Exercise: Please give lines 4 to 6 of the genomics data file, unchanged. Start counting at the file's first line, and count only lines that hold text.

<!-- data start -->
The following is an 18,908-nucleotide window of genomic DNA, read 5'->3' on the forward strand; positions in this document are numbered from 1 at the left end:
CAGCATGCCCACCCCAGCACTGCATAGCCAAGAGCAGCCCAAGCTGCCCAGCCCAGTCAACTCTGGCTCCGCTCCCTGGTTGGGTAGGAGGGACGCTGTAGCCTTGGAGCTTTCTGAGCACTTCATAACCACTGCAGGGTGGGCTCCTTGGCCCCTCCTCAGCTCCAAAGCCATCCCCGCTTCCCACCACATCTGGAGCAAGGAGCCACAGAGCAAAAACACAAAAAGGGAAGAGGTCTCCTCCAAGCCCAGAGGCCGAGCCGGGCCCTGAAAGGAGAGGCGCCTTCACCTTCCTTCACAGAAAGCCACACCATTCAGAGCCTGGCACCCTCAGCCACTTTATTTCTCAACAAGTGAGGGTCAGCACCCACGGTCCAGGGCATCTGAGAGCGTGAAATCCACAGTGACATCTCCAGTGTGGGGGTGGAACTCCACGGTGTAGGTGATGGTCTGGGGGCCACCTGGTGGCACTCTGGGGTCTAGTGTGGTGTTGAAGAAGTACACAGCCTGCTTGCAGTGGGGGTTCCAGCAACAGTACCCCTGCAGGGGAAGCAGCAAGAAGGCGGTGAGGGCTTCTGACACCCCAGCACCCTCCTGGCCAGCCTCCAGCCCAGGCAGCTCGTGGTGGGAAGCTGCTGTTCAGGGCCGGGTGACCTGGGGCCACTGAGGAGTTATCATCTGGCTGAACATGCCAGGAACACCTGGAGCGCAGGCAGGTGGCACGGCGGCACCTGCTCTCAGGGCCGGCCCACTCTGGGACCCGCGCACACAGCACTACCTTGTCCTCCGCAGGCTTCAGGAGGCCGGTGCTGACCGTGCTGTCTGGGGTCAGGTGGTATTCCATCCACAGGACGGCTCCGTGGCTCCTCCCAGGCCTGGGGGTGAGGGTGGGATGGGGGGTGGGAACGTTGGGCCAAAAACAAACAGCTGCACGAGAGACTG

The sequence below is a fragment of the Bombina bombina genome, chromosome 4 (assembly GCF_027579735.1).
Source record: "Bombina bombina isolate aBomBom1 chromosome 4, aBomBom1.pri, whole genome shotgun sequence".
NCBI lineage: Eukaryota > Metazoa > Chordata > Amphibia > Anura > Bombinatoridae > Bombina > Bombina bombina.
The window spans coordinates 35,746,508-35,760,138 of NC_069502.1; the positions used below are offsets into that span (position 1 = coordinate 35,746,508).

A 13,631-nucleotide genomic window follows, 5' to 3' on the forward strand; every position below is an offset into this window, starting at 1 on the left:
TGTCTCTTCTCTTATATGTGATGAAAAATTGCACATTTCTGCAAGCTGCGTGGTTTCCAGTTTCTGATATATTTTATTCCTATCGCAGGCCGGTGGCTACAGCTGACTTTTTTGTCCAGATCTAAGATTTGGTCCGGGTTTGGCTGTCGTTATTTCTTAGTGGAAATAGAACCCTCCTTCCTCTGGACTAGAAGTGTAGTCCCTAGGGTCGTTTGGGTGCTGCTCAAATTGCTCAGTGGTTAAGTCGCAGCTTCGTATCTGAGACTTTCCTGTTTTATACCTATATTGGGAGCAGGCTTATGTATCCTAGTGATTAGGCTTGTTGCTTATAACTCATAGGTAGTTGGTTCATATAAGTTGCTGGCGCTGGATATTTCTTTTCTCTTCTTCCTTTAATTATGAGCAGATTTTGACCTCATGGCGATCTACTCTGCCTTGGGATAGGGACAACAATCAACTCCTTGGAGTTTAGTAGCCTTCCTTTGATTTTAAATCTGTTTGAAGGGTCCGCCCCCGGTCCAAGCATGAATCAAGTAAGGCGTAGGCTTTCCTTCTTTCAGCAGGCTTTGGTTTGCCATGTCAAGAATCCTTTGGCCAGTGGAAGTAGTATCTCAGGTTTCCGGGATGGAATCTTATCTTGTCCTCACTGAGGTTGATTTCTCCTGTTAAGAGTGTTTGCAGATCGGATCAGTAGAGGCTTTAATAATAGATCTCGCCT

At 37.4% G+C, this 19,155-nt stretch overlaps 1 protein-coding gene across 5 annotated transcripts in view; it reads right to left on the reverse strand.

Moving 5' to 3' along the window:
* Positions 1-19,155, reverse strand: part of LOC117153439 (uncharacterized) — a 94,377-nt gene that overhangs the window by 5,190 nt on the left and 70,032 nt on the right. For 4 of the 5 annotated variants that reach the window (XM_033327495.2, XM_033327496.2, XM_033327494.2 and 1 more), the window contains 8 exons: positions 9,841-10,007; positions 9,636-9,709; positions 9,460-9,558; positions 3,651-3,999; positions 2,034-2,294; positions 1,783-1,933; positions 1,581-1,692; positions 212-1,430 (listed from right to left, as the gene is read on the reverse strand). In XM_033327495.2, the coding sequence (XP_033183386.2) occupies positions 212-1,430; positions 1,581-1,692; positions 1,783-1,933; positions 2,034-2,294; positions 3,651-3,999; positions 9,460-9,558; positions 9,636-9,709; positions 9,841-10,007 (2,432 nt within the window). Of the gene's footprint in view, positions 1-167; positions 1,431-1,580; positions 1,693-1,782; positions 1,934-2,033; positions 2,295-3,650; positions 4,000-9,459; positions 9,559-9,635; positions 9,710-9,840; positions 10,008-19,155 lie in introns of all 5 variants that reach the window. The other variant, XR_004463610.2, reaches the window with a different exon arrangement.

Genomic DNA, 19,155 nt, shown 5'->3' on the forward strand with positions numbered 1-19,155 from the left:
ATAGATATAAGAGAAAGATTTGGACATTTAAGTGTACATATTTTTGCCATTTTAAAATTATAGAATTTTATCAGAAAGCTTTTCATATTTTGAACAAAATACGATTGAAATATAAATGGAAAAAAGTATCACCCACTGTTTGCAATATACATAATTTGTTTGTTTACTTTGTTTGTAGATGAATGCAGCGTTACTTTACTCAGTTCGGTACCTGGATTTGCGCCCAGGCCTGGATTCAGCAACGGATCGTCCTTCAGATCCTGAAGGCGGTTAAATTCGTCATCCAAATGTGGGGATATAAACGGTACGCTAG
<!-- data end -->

Source record: "Bombina bombina isolate aBomBom1 chromosome 4, aBomBom1.pri, whole genome shotgun sequence".
NCBI lineage: Eukaryota > Metazoa > Chordata > Amphibia > Anura > Bombinatoridae > Bombina > Bombina bombina.
The window spans coordinates 35,746,508-35,760,138 of NC_069502.1; the positions used below are offsets into that span (position 1 = coordinate 35,746,508).